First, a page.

Iran-Syria: Iran rejected any Yemeni-like scenario in Syria, according to Deputy Foreign Minister Hossein Abdollahian who spoke to the press on 8 February at the Iranian Embassy in Damascus. Abdollahian added that Iranians recently kidnapped in Syria were released after Turkish mediation.
Comment: The visit by the Iranian Deputy Foreign Ministry corresponds to reports that the Commander of the Iranian Revolutionary Guards Corps-Qods Force Major General Sulemani had arrived in Damascus to assist in the defense of the Syrian Alawite government. At least one other news service reported — without good sourcing — that a large number of IRGC forces are present in Damascus.
Open sources are unable to confirm the reports about Sulemani's visit and the presence of Iranian Revolutionary Guards Corps soldiers in Damascus. The logic of the situation is that Iran needs to take action to prevent a strategic disaster. The unconfirmed reports suggest it has begun to do so.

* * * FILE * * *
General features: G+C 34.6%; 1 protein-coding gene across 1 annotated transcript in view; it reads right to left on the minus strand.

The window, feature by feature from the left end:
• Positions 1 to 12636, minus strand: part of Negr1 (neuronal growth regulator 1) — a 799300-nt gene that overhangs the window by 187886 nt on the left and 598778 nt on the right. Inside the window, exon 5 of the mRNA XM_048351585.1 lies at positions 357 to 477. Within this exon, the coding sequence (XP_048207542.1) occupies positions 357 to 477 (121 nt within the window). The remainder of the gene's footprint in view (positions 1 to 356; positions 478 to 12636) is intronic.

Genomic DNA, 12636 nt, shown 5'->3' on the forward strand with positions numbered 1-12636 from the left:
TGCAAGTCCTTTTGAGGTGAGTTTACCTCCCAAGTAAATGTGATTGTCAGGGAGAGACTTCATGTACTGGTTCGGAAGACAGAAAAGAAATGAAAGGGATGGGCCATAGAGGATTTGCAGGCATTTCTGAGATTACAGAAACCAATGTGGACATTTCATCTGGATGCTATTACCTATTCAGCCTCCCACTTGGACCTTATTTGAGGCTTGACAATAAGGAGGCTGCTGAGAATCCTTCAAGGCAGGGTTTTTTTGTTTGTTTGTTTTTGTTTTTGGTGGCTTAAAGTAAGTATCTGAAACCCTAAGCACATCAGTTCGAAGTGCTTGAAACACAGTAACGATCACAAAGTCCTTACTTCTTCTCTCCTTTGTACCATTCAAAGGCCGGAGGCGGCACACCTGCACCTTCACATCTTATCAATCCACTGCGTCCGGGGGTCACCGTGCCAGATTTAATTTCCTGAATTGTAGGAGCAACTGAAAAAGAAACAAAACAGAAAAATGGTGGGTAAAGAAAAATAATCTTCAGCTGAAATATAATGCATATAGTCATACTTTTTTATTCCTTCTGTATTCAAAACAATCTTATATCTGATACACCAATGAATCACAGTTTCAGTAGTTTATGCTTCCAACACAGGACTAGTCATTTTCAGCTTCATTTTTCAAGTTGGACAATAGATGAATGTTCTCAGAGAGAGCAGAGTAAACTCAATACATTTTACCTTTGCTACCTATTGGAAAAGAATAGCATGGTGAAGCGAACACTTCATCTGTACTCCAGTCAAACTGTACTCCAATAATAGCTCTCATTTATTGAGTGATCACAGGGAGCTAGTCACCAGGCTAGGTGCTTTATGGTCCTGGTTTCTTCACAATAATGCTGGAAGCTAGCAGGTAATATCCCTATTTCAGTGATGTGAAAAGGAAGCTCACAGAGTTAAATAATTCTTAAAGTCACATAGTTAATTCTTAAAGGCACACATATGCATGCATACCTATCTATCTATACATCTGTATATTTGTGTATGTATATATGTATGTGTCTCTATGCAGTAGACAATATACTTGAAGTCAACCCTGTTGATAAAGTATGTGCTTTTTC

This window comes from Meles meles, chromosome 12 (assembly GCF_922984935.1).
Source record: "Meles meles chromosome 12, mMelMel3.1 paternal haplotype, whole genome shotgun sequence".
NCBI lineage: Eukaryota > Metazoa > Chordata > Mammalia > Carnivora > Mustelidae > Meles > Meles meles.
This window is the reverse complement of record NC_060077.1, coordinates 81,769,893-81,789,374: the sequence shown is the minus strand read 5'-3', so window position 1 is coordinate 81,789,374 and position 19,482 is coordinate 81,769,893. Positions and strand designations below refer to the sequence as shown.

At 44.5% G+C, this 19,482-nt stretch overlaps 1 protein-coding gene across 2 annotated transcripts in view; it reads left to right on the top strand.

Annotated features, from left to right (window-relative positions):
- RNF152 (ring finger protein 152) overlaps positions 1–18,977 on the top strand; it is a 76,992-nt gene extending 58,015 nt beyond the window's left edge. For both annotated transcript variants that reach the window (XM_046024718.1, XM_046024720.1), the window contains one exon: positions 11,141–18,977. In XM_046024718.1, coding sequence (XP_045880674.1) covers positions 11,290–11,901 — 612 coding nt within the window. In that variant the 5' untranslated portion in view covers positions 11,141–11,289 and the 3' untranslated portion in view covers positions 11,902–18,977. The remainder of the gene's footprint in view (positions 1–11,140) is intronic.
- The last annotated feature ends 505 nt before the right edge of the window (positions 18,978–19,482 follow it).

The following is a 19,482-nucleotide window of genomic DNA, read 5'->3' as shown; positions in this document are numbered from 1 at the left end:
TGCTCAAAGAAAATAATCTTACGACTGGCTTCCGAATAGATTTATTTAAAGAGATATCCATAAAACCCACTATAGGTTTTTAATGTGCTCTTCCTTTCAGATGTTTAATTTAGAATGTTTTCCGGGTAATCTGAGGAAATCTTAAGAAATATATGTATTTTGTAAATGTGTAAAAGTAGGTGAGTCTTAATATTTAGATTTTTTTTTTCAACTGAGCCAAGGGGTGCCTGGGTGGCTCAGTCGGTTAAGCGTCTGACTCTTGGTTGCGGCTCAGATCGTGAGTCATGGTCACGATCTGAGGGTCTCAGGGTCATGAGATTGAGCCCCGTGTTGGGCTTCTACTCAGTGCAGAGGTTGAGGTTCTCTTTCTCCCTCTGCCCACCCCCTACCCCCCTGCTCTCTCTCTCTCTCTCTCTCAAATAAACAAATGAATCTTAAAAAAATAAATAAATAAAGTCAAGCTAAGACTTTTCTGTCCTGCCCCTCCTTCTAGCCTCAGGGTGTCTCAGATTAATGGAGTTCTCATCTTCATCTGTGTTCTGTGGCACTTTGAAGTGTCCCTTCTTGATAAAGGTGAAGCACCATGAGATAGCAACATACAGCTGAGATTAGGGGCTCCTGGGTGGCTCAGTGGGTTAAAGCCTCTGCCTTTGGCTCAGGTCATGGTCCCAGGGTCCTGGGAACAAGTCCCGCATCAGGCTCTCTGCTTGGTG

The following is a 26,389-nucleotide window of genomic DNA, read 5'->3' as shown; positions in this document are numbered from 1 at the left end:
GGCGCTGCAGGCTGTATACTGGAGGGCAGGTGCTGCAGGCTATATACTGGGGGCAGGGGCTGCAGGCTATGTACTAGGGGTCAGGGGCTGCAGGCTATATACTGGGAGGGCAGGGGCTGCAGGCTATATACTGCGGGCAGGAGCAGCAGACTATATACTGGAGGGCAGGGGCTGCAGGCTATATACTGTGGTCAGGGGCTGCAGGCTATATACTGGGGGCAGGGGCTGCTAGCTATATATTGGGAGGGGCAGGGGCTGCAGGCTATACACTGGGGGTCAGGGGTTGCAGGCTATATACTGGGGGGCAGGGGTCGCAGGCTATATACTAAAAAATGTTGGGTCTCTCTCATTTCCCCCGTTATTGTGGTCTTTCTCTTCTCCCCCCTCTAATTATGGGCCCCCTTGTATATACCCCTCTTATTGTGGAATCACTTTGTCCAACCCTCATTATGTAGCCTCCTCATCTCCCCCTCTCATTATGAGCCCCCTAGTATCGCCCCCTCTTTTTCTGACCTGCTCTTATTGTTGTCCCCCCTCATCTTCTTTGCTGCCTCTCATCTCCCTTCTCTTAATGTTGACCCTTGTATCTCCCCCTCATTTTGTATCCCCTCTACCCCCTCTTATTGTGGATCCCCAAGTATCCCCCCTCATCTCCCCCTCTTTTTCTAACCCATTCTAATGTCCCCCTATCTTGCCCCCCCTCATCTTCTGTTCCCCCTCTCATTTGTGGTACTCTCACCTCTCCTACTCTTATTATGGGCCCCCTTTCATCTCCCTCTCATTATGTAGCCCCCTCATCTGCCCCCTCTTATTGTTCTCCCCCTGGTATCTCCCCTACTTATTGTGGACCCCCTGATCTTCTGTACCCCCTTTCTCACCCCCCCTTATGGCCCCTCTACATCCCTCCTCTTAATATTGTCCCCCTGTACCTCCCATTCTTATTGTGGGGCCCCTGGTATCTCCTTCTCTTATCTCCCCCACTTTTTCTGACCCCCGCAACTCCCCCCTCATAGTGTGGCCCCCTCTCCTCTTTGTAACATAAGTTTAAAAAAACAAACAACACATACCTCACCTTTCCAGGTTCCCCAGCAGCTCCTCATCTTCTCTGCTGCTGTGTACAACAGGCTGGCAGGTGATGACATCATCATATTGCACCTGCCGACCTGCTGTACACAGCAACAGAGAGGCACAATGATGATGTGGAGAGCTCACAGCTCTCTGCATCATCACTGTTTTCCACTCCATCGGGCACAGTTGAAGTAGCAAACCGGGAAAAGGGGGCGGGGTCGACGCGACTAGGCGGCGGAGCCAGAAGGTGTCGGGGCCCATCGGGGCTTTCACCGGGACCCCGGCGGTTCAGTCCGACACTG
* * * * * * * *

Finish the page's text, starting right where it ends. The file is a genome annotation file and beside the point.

However, the deployment of Persians to Syria does not seem a likely first option. On the other hand, Sulemani, in person, might have gone to Damascus to offer his expert advice on destroying subversive movements.
All news services suggest that the struggle to control Homs will determine the future of the anti-al-Asad uprising. If that prediction is accurate, then the Alawites should win, provided that Bashar al-Asad and his generals have the same strength of will that his father and his generals had in ordering the destruction of Hama in February 1982, when Sunni rebels, including the Muslim Brotherhood, held the town briefly.
If the Syrian Sunni uprising hinges on the fate of Homs, it will lose, not only because the Alawites will not hesitate to destroy rebel enclaves in the town, but also because many residents of Homs will side with the government to destroy the outlaw gangs, posing as rebels, according to sources in Homs.